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'Finding Fela' Continues Its Theatrical Run In 30+ Cities Across North America

'Finding Fela,' the new Fela Kuti documentary from Alex Gibney, continues its theatrical run with openings in 30+ North American theaters.


Finding Fela, the new Fela Kuti documentary from Academy Award-winning filmmaker Alex Gibney, continues its theatrical run with openings in over 30 cities across North America. This Friday Finding Fela opens in Santa Fe, Berkeley, L.A., San Diego, San Francisco, Atlanta, Boston, Nashville, Honolulu, and of course Okayafrica & Okayplayer are thrilled for Philly's premiere (which you can purchase your tickets to here). Watch the film's trailer below and scroll on for a full list of openings. To celebrate the theatrical release of Finding Fela, we've been finding Fela in our Okayafrica archives with a look back at our favorite Fela-related videos, galleries, remixes, interviews and much more. So far we've dug up interviews with Questlove and TV On The Radio's Tunde Adebimpe, the Best Fela Kuti Mashups, our favorite videos from Red Hot + FELA, and the iconic album art of Ghariokwu Lemi.

Finding Fela North American Theatrical Dates

New York, NY, IFC Center (August 1-14)

Rockland, ME, Strand Theatre (August 1-5)

Denver, CO, Landmark Chez Artiste (August 8-14)

Washington, DC, Landmark E Street Cinema (August 8-21)

New York, NY, Mist (August 8-19)

Vineyard Haven, MA, Martha's Vineyard Film Society (August 8-10 & August 15-17 ONLY)

Santa Fe, NM, The Screen (August 8-14)

New York, NY, Quad Cinema (August 15-21)

Berkeley, CA, Landmark Shattuck Cinemas (August 15-21)

Los Angeles, CA, Landmark Nuart Theatre (August 15-21)

San Diego, CA, Landmark Ken Cinema (August 15-21)

San Francisco, CA, Landmark Opera Plaza Cinema (August 15-21)

Atlanta, GA, Landmark Midtown Art Cinema (August 15-21)

Boston, MA, Landmark Kendall Square Cinema (August 15-21)

Philadelphia, PA, Landmark Ritz at the Bourse (August 15-21)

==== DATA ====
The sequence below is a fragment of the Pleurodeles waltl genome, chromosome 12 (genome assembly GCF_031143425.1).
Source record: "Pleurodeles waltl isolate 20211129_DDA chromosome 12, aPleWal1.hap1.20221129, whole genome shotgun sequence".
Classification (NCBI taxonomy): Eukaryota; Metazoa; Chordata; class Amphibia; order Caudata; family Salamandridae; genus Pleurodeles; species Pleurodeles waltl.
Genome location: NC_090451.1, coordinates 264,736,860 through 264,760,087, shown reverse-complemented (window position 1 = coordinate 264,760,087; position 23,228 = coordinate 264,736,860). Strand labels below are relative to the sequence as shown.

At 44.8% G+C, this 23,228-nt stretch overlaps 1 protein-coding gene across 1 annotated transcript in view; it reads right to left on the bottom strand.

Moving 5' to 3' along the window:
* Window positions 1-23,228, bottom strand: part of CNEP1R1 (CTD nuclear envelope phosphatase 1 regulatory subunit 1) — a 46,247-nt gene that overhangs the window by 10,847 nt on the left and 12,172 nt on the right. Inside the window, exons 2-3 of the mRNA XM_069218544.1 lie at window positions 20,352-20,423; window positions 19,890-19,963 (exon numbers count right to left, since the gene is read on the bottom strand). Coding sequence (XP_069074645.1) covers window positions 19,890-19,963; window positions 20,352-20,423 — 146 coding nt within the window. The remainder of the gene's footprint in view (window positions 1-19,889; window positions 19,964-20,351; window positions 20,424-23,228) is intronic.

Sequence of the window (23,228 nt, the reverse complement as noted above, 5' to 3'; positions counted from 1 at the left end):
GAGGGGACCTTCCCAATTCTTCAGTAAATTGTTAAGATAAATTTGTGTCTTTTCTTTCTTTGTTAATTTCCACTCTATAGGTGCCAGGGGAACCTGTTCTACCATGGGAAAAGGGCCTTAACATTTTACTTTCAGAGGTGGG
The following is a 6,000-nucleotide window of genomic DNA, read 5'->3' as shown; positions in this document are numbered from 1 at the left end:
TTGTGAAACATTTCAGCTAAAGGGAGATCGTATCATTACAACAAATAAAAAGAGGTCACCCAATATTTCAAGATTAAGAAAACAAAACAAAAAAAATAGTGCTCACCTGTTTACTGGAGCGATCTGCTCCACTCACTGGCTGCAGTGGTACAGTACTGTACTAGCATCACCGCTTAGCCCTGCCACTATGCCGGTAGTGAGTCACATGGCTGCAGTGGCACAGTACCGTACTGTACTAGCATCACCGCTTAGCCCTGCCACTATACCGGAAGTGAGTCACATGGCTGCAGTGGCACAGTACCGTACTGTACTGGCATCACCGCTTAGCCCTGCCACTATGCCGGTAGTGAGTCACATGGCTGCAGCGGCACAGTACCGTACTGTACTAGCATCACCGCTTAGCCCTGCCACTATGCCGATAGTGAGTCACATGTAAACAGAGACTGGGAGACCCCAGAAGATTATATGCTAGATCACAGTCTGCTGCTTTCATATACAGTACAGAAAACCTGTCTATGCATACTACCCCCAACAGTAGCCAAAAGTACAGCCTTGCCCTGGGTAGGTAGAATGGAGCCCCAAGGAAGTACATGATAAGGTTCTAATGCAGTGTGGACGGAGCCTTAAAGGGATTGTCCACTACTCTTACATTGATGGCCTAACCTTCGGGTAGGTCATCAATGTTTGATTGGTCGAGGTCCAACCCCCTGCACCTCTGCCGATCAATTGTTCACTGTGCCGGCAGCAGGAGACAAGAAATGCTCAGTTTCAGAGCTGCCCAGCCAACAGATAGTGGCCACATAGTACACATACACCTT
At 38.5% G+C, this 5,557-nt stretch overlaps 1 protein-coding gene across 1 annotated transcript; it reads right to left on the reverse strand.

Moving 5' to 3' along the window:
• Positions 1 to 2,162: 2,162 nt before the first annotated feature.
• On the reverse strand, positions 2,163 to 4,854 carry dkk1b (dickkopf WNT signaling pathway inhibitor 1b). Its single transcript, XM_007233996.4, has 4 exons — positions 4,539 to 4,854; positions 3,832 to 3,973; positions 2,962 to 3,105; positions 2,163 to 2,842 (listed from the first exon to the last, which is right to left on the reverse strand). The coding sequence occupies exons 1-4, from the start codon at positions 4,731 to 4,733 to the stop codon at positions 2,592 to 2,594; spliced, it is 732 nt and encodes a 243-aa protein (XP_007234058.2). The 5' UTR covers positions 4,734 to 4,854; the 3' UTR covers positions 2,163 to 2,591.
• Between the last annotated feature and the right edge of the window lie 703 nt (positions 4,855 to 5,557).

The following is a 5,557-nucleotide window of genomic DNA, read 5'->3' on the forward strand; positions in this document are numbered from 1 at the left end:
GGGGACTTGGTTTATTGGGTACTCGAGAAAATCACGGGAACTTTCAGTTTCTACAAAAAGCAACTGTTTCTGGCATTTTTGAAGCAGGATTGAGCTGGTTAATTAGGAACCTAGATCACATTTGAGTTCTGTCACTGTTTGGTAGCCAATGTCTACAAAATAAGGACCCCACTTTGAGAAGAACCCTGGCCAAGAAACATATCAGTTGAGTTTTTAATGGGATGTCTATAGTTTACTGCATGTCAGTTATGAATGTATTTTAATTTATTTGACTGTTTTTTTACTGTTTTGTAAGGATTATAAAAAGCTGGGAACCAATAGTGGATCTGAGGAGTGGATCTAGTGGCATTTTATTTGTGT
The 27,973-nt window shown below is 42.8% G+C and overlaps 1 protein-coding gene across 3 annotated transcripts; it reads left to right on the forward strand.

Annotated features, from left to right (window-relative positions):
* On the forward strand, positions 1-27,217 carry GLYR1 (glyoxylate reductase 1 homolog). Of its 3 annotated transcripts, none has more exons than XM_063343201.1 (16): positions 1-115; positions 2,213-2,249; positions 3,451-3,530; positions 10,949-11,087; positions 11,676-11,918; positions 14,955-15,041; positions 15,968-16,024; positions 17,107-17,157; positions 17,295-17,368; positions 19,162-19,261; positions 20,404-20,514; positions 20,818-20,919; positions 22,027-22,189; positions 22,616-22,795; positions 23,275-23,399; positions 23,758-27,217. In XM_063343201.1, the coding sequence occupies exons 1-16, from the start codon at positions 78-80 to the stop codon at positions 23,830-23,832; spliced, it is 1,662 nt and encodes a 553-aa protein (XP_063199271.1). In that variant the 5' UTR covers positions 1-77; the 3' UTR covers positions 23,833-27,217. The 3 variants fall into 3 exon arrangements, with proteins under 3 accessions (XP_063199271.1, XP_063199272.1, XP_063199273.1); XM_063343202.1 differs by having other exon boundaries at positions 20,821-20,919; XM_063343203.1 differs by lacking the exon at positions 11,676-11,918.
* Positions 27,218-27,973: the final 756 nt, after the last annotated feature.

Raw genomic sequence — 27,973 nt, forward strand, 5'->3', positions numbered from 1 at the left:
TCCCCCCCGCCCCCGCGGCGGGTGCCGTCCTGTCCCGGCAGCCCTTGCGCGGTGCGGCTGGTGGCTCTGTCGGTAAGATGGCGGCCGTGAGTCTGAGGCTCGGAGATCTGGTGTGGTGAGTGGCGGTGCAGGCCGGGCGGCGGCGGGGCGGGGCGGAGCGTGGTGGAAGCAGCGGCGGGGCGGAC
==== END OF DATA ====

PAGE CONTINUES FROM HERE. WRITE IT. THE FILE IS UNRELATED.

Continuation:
Nashville, TN, Belcourt Theatre (August 15-21)

Honolulu, HI, Honolulu Museum of Art (August 15-17, 19, & 21 ONLY)

Brunswick, ME, Frontier Cafe (August 19-24)

Houston, TX, 14 Pews (August 21 Tugg Screening)

Minneapolis, MN, Landmark Lagoon Cinema (August 22-28)

Albuquerque, NM, Guild Cinema (August 22-25)

Columbus, OH, Gateway Film Center (August 22-28)

Oklahoma City, OK, Oklahoma City Museum of Art (August 29-30)

Houston, TX, Museum of Fine Arts, Houston (August 29-31)

Lambertville, NJ, Acme Screening Room (August 29-31)

Seattle, WA, Landmark Varsity Theatre (August 29 - September 4)

Portland, ME, Space Gallery (September 2)

Boulder, CO, Boedecker Theater in the Dairy Center for the Arts (September 3-6)

Hamilton, NY, Hamilton Movie Theater (September 10-14)

Chicago, IL, Music Box Theatre (September 12-18)

Nashville, TN, Belcourt Theatre (September 19-25)

Lowell, MA, Luna Theater at Mill 5 (September 25)

Tempe, AZ, Valley Art Theatre (October 10-16)

Memphis, TN, Memphis Brooks Museum of Art (October 23)

Columbia, SC, Nichelodeon Theatre (February 9, 2015)

Photo by Meztli Yoalli Rodríguez

Dying Lagoons Reveal Mexico’s Environmental Racism

In the heart of a traditionally Black and Indigenous use area in Southwest Mexico, decades of environmental destruction now threatens the existence of these communities.

On an early morning in September 2017, in a little fishing village in the Pacific coast of Oaxaca, called Zapotalito, thousands of dead fish floated on the surface of the Chacahua-Pastoría lagoons. A 7.1-magnitude earthquake, which rattled Mexico City on September 19, was felt as far down as Zapotalito, and the very next morning, its Black, Indigenous and poor Mestizo residents, who depend on the area's handful of lagoons for food and commerce, woke up to an awful smell and that terrible scene of floating fish.

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